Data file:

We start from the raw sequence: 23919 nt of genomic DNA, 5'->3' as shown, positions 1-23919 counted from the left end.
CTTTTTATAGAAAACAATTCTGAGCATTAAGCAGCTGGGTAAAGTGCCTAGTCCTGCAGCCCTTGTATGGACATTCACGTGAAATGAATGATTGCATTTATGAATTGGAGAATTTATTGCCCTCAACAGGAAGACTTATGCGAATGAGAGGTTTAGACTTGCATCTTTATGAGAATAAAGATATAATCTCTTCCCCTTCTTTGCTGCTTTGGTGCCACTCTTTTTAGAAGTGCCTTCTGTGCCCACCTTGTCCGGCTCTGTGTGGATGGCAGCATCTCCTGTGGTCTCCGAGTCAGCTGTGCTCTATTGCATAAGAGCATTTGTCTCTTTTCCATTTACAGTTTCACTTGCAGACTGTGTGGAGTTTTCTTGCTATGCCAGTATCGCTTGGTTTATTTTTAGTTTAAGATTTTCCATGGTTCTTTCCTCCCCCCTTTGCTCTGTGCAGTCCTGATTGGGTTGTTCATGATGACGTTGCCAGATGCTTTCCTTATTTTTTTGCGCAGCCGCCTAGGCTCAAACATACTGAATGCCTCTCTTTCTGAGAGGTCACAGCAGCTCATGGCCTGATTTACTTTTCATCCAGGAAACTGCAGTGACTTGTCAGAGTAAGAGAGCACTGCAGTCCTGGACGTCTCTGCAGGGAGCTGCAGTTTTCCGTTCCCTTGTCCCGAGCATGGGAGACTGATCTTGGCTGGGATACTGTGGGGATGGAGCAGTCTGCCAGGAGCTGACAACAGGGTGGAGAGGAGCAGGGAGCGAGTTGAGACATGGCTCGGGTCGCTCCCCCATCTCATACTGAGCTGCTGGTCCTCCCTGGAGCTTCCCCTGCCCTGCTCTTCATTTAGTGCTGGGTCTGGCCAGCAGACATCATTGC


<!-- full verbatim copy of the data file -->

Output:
We start from the raw sequence: 23919 nt of genomic DNA, 5'->3' as shown, positions 1-23919 counted from the left end.
CTTTTTATAGAAAACAATTCTGAGCATTAAGCAGCTGGGTAAAGTGCCTAGTCCTGCAGCCCTTGTATGGACATTCACGTGAAATGAATGATTGCATTTATGAATTGGAGAATTTATTGCCCTCAACAGGAAGACTTATGCGAATGAGAGGTTTAGACTTGCATCTTTATGAGAATAAAGATATAATCTCTTCCCCTTCTTTGCTGCTTTGGTGCCACTCTTTTTAGAAGTGCCTTCTGTGCCCACCTTGTCCGGCTCTGTGTGGATGGCAGCATCTCCTGTGGTCTCCGAGTCAGCTGTGCTCTATTGCATAAGAGCATTTGTCTCTTTTCCATTTACAGTTTCACTTGCAGACTGTGTGGAGTTTTCTTGCTATGCCAGTATCGCTTGGTTTATTTTTAGTTTAAGATTTTCCATGGTTCTTTCCTCCCCCCTTTGCTCTGTGCAGTCCTGATTGGGTTGTTCATGATGACGTTGCCAGATGCTTTCCTTATTTTTTTGCGCAGCCGCCTAGGCTCAAACATACTGAATGCCTCTCTTTCTGAGAGGTCACAGCAGCTCATGGCCTGATTTACTTTTCATCCAGGAAACTGCAGTGACTTGTCAGAGTAAGAGAGCACTGCAGTCCTGGACGTCTCTGCAGGGAGCTGCAGTTTTCCGTTCCCTTGTCCCGAGCATGGGAGACTGATCTTGGCTGGGATACTGTGGGGATGGAGCAGTCTGCCAGGAGCTGACAACAGGGTGGAGAGGAGCAGGGAGCGAGTTGAGACATGGCTCGGGTCGCTCCCCCATCTCATACTGAGCTGCTGGTCCTCCCTGGAGCTTCCCCTGCCCTGCTCTTCATTTAGTGCTGGGTCTGGCCAGCAGACATCATTGC